I could wonder about these mysteries forever, so it's satisfying to finish something. My ability to compose duos using counterpoint and implied harmony might still be a work in process, but the anthologies, once I take them to the printer (for their 10-copy run--the economy dictates I must now cut my print runs in half), the book is complete until the next printing. I proudly add it to my stash in the guest room, which is being overtaken by my music books. After I sell my stash, I'll consider whether to make further changes. Just like  Playford's Dancing Master, which underwent 18 editions (each of which probably comprised more than 10-20 copies) and which contributed some of the source material for my duos.
It would, I suppose, be more commercially rewarding  to make a CD, but since I am the only one in this house who is presently unemployed, I'm the only one who has the time for such fantasies. The anthologies I can complete as a solo venture, without for the most part disturbing my significant other.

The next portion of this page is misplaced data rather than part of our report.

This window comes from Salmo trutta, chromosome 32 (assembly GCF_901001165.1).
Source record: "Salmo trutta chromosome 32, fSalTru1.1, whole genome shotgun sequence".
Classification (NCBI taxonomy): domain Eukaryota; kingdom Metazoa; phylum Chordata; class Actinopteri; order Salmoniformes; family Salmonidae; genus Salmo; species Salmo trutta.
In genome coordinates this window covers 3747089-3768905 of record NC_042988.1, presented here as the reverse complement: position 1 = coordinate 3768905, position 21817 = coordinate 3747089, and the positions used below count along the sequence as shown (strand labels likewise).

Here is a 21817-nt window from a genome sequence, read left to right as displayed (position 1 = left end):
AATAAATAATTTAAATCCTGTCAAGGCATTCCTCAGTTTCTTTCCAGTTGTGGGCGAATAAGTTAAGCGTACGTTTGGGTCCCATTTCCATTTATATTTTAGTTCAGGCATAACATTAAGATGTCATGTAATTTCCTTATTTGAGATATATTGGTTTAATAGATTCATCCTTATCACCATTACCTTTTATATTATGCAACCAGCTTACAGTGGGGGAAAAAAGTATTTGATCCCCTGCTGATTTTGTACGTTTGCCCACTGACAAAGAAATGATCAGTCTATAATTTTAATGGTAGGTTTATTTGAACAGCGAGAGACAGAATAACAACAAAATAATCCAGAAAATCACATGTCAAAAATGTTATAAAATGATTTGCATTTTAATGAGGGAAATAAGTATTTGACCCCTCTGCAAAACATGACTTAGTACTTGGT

My books, which sell at the rate of about one per month, are not a capitalist dream venture, but I follow up with fascination to see who my customers are. Many are recreational musicians, some of whom play instruments other than violin and recorder. Some are gigging musicians like myself. Some are from Europe. I was particularly intrigued when at holiday time someone from a far-away continent south of the equator ordered my entire library. The only one in the world thus far to do so--there has to be a special connection!
So on Tuesday, after I cross the Carquinez Bridge, drive west on 80, and bring my two new manuscripts to Berkeley to be printed, I'll resume my violin practice. And if I don't like the way I sound that day--well, I always have those anthologies in the guest bedroom as evidence of my existence.

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When I First Met Mendelssohn

February 13, 2010 09:04

When I First Met Mendelssohn
by Dorothea Barth ©2010
When first I met Mendelssohn
The music made me swoon
In summer of my 15th year
My heart jumped o'r the moon
I played it for my teacher
One who was most renowned
And after a few measures passed
She stopped me, smiled, and frowned
It's lovely, dear, but truth must tell
It's not how it should be
And furthermore, it's far too late